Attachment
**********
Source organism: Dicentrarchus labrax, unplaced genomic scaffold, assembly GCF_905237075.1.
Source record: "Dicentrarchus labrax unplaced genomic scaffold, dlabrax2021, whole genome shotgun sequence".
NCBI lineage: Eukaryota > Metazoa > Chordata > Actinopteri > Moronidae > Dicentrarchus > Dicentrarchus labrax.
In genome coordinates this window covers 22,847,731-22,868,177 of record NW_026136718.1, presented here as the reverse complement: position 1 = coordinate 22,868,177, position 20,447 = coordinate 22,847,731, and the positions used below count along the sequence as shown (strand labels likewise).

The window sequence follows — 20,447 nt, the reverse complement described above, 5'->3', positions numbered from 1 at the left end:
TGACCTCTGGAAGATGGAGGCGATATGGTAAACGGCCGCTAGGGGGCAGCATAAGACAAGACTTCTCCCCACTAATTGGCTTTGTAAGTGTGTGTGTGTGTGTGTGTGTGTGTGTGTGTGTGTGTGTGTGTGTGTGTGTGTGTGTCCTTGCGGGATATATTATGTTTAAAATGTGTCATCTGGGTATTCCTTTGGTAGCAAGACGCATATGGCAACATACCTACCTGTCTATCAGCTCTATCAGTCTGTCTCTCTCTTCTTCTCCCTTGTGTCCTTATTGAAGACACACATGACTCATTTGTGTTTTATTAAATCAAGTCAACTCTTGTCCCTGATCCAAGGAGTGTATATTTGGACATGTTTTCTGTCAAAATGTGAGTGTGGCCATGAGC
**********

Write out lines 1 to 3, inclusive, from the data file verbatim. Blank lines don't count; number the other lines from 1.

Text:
Source organism: Dicentrarchus labrax, unplaced genomic scaffold, assembly GCF_905237075.1.
Source record: "Dicentrarchus labrax unplaced genomic scaffold, dlabrax2021, whole genome shotgun sequence".
NCBI lineage: Eukaryota > Metazoa > Chordata > Actinopteri > Moronidae > Dicentrarchus > Dicentrarchus labrax.